Walter Aubrey Thomas

From Wikipedia, the free encyclopedia
  (Redirected from W Aubrey Thomas)
Jump to navigation Jump to search

Walter Aubrey Thomas (1864, Birkenhead, Cheshire – 1934, Wirral, Cheshire) (also known as Aubrey Thomas) was an English architect who practised from an office in Dale Street, Liverpool. For his training he was articled to the Liverpool architect Francis Doyle, and established his own independent practice in about 1876.[1] His works consisted mainly of commercial buildings. He has been described as "the most individual Liverpool architect of the early 1900s".[2] At least seven of his works are designated by English Heritage as listed buildings, and these are included in the list below, of which the most notable is the Grade I listed Royal Liver Building. Sharples and Pollard in the Pevsner Architectural Guides state that "his work shows admirable inventiveness and stylistic variety, as well as ambition matched by technological resourcefulness".[2]


Map all coordinates using: OpenStreetMap 
Download coordinates as: KML
Grade Criteria[3]
Grade I Buildings of exceptional interest, sometimes considered to be internationally important.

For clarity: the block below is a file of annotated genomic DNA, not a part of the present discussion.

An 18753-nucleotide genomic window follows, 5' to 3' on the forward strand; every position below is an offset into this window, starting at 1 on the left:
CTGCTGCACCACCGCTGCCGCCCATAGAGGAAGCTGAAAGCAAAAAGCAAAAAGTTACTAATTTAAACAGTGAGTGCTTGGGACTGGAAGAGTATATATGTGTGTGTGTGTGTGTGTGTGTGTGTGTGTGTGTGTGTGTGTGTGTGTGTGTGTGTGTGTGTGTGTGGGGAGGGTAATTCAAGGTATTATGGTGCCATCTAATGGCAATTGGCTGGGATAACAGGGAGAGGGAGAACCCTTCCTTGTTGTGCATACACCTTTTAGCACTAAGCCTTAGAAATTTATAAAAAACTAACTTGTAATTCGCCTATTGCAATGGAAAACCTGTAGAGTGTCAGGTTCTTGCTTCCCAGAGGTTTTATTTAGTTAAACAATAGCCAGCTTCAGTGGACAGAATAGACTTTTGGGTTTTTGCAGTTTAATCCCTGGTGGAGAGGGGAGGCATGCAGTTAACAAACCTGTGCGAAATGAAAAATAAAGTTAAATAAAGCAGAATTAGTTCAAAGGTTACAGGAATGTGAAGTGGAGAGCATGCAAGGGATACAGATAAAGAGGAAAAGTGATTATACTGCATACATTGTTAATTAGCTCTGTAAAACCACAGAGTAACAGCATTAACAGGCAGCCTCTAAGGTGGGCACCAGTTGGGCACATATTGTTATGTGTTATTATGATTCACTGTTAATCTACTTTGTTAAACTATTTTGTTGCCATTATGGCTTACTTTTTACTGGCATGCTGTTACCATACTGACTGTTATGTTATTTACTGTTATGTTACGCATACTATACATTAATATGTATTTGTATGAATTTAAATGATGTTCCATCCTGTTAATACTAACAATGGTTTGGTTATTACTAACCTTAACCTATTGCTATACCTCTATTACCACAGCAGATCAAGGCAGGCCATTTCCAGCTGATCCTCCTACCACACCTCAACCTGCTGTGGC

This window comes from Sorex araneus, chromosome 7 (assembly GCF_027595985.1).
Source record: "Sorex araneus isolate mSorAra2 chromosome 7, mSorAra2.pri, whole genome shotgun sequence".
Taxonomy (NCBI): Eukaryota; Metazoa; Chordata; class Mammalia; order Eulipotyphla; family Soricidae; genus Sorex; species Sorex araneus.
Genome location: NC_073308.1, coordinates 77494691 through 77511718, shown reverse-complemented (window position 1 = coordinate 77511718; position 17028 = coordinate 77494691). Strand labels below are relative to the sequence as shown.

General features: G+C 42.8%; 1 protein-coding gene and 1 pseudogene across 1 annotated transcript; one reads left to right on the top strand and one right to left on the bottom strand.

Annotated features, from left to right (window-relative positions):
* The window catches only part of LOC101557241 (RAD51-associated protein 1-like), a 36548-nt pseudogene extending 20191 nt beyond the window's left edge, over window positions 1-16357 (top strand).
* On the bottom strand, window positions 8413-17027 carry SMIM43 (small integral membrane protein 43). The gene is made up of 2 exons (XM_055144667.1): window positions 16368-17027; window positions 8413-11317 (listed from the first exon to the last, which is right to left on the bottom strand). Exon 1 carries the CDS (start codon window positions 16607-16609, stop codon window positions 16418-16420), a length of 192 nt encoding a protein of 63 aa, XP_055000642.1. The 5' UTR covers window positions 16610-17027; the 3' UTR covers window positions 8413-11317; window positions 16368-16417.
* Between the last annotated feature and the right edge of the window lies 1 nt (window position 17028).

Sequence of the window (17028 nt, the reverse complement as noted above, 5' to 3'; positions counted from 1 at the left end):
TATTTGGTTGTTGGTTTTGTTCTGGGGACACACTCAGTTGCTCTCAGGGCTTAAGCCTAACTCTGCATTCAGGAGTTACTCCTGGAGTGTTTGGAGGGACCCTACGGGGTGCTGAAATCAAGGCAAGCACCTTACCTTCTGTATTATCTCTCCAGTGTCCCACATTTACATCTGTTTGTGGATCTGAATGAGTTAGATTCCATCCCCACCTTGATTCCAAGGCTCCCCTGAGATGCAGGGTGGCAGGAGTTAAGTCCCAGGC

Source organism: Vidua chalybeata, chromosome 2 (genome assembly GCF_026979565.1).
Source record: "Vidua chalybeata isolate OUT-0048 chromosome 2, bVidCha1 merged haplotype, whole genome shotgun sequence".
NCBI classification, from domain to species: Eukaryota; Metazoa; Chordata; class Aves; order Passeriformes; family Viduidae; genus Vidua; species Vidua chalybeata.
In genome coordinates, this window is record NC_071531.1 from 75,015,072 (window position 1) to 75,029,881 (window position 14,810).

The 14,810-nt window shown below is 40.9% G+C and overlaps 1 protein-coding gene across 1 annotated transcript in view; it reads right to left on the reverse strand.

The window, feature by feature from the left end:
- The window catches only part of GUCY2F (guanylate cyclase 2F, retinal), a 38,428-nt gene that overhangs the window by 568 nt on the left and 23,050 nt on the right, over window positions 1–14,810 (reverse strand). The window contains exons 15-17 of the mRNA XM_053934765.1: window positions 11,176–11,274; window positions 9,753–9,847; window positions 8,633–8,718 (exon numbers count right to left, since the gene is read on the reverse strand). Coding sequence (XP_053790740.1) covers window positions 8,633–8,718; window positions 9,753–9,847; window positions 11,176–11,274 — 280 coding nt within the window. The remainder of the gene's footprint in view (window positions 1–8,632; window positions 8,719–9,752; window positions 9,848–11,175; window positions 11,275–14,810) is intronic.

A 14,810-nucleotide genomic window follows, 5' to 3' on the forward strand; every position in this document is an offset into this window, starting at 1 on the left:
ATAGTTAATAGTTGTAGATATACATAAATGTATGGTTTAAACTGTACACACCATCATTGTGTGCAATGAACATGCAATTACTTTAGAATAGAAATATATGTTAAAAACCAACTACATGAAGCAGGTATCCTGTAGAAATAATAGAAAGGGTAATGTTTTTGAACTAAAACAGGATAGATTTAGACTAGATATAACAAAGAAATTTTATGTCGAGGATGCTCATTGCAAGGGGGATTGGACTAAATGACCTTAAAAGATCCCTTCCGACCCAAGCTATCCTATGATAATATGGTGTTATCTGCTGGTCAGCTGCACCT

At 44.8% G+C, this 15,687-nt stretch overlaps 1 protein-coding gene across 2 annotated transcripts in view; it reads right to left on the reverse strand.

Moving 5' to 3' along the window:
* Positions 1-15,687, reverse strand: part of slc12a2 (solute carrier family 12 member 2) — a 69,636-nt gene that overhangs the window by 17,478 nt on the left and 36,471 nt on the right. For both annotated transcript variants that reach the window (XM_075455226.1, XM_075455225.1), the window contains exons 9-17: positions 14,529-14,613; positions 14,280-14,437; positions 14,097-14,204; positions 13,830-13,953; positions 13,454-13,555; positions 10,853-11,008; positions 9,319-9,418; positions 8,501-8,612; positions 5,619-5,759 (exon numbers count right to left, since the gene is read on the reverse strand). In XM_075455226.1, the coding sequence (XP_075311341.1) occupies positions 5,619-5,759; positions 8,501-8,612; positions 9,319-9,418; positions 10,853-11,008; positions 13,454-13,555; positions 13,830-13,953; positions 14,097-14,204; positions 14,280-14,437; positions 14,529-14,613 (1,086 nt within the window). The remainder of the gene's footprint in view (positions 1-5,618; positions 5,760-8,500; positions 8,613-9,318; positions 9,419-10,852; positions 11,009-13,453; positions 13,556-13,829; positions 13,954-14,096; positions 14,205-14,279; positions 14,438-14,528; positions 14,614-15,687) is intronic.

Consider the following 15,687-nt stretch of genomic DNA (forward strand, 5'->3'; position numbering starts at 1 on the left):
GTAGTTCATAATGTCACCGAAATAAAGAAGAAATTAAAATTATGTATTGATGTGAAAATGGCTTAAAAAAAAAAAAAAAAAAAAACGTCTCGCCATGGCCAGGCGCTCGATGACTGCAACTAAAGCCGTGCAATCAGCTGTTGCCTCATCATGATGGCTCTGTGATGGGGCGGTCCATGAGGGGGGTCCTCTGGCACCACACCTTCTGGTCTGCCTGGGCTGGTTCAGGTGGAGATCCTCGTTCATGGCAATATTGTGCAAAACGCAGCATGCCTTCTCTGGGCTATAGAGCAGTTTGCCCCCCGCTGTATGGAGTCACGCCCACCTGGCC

Grade II* Particularly important buildings of more than special interest.
Grade II Buildings of national importance and special interest.


Name Location Photograph Date Notes Grade
New Zealand House 18 Water Street, Liverpool
53°24′23″N 2°59′36″W / 53.4065°N 2.9932°W / 53.4065; -2.9932 (New Zealand House, Liverpool)
New Zealand House, Liverpool.jpg
c. 1893 A new commercial building.[4]
Lord Street Arcade 81–89 Lord Street, Liverpool
53°24′20″N 2°59′11″W / 53.4055°N 2.9865°W / 53.4055; -2.9865 (81–89 Lord Street, Liverpool)
81 - 89 Lord Street, Liverpool.jpg
1901 The frontage is in red and white stone in Italian Gothic style. It is in three bays, each bay including a round arch, above which is a row of windows resembling a triforium, and a gable. It originally led to a glass-roofed shopping arcade.[5][6] II
Brooke House Parkgate, Cheshire
53°17′58″N 3°05′12″W / 53.2994°N 3.0866°W / 53.2994; -3.0866 (Brooke House, Parkgate)
1904 A house Aubrey Thomas built for himself in "understated" Arts and Crafts style.[7][8] II
State Insurance Building 14 Dale Street, Liverpool
53°24′26″N 2°59′24″W / 53.4073°N 2.9901°W / 53.4073; -2.9901 (State Insurance Building)
State Insurance Building, Dale Street 2018.jpg
1906 The building was initially symmetrical about a central tower, but it was damaged in the Second World War. The remaining part of the building has three bays, and incorporates a five-storey turret. Its architectural style is described as "flamboyant Gothic", and as "wiry, sinuous Gothic".[9][10][11] II
Tower Building Corner of Water Street and the Strand, Liverpool
53°24′23″N 2°59′40″W / 53.4064°N 2.9944°W / 53.4064; -2.9944 (Tower Buildings)
Tower Building 1.jpg 1906 This is an office building on the site of the former Tower of Liverpool, with crenallated turrets providing a link to this. It is one of the earliest steel-framed buildings in the country, and is clad in white glazed terracotta.[4][12][13] II*
Royal Liver Building Pier Head, Liverpool